Helping Raven Learn to Stop Countersurfing, Chewing and Respect Her Owner’s Personal Space

By: David Codr

Published Date: February 17, 2014

RavenRaven is a six-month-old St Bernard puppy. Her owner called me for help with a few new habits she had developed; counter surfing, constantly leaning on her and chewing inappropriate things.

When I arrived for the session I could tell that Raven had a nice medium energy and a good confidence level. She was curious, but not overly excited or anxious as most of my client’s dogs are.

When you have a large breed dog, life is much easier if you introduce rules, boundaries and limitations before they become full grown. I suggested a few easy rules that have the added benefit of conditioning the dog to see humans as authority figures; asking the dog to sit before going in or out a door, sitting and waiting for permission to eat the food waiting in her bowl, etc

While these are very basic rules, the fact that they will be utilized several times daily can have a cumulative effect on a dog’s behavior. I always want my client’s dogs to follow their owner’s commands and lead because the dog respects their authority. ¬†Asking a dog to do something before it gets what it wants is a great way to develop the leader follower dynamic.

Because of her short attention span, I demonstrated a leadership exercise to help Raven learn to focus as well as self restrain and look to her human as her pack leader. It took quite a while before Raven got what I was asking from her, but once I did, she responded faster and faster.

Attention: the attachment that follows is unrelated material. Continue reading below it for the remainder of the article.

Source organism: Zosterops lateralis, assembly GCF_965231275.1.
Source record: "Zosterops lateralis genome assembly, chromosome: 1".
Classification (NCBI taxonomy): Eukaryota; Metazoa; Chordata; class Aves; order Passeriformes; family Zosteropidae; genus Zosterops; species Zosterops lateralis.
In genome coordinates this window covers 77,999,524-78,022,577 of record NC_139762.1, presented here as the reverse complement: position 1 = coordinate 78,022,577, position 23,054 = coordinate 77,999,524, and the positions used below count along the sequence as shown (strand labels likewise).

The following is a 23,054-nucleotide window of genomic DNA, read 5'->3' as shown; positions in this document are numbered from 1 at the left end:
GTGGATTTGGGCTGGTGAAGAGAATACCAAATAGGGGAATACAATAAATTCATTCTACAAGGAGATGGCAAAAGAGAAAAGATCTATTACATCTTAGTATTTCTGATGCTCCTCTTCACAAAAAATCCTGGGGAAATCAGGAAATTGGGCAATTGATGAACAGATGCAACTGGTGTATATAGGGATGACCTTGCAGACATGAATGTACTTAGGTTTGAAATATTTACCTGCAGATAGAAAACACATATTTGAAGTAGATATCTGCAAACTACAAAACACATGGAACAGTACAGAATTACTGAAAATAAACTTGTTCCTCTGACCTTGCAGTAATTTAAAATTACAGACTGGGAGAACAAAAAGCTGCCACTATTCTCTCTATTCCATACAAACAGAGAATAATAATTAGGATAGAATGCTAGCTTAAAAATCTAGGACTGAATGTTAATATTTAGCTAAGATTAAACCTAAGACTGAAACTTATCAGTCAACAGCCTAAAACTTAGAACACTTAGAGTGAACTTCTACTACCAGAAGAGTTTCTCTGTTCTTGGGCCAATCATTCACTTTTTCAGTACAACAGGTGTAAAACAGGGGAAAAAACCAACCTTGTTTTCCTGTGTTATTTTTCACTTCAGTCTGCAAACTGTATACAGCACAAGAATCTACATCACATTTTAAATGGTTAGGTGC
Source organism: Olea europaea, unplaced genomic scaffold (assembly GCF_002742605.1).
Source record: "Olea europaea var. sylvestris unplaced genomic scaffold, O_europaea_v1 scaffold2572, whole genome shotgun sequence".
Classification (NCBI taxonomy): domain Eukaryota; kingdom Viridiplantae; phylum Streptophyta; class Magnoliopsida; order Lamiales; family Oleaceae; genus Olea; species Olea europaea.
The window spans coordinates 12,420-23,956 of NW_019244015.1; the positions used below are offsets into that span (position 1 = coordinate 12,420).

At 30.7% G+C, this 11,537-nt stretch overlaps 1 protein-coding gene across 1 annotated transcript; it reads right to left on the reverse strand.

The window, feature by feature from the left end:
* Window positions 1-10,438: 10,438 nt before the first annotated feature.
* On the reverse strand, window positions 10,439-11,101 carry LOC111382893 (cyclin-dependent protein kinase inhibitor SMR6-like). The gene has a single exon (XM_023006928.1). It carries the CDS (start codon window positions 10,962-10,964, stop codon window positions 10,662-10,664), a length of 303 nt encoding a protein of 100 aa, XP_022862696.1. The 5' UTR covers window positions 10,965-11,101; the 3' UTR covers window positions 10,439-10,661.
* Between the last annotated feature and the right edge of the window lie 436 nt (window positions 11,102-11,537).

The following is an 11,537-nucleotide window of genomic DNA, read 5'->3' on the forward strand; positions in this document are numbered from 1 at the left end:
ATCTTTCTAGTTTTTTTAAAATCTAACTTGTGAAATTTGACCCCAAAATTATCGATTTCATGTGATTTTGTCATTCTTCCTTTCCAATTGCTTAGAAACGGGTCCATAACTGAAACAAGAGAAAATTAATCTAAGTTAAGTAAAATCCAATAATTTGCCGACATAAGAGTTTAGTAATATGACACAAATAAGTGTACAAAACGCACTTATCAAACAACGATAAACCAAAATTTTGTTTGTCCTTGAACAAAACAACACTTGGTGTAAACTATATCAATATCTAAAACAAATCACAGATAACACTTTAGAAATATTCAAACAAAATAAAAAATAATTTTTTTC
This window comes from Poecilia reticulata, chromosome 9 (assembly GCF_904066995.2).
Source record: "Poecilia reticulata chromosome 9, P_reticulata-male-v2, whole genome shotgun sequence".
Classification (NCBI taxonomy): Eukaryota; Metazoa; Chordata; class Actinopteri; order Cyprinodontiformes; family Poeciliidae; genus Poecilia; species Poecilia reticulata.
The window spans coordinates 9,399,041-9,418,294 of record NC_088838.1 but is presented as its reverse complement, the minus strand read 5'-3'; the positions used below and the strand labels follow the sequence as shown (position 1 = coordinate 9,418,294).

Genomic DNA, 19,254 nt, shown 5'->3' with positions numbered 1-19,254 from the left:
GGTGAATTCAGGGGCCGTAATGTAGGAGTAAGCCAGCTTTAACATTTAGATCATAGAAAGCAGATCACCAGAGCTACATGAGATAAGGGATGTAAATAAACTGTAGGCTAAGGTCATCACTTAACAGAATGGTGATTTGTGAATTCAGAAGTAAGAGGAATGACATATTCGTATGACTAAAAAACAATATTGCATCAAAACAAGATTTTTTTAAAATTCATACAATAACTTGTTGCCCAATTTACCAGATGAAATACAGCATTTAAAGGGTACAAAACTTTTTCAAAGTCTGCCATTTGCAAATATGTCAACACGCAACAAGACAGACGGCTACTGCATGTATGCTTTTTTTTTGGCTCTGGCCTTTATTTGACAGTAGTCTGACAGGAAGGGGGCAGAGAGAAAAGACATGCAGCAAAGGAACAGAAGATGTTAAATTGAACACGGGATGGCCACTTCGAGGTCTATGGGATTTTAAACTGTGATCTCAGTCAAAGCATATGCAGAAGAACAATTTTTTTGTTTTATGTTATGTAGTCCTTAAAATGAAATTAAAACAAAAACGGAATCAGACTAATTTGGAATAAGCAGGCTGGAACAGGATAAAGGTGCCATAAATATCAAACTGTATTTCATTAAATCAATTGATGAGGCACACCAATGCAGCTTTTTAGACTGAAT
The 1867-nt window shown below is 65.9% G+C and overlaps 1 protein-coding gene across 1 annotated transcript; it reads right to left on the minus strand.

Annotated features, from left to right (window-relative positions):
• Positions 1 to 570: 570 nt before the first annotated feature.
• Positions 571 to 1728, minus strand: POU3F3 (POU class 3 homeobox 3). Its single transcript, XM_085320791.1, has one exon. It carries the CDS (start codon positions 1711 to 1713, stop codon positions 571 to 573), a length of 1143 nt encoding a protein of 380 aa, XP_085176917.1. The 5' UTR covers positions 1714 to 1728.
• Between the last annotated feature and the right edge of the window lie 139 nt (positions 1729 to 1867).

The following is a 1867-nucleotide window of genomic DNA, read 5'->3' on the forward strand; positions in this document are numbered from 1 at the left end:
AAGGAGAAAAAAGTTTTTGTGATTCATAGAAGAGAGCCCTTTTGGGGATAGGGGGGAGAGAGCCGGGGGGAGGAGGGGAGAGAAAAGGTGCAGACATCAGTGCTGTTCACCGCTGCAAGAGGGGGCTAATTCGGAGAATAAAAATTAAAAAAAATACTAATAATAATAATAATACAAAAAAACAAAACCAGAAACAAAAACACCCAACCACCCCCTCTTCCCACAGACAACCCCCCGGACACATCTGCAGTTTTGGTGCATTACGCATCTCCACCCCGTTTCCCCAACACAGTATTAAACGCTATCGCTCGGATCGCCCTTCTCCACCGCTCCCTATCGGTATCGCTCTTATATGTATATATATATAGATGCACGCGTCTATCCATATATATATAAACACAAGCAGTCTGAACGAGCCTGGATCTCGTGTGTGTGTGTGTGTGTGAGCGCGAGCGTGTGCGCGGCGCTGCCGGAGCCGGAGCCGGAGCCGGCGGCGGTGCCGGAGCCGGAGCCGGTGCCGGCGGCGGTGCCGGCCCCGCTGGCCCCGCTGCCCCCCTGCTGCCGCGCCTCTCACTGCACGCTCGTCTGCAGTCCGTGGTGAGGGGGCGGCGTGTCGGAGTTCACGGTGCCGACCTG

Once I knew she had it, I coached her owner through the exercise until she was getting the same results. I suggested that her owner repeat this exercise a few times a day to help Raven develop those behavioral skills.

Next we discussed how to disagree with unwanted behaviors as well as helping Raven respect people’s personal space. As many dogs do, Raven was constantly leaning on or against her owner. By disagreeing with the behavior using my set of escalating consequences, it only took a few corrections before Raven was giving her owner a foot or two of personal space.

By the end of the session Raven was following her owner’s lead as if she had been doing it all her life. With a week or two of strict adherence to the new rules and boundaries we went over in the session, these new behaviors will become the new “normal” for Raven.

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This post was written by: David Codr

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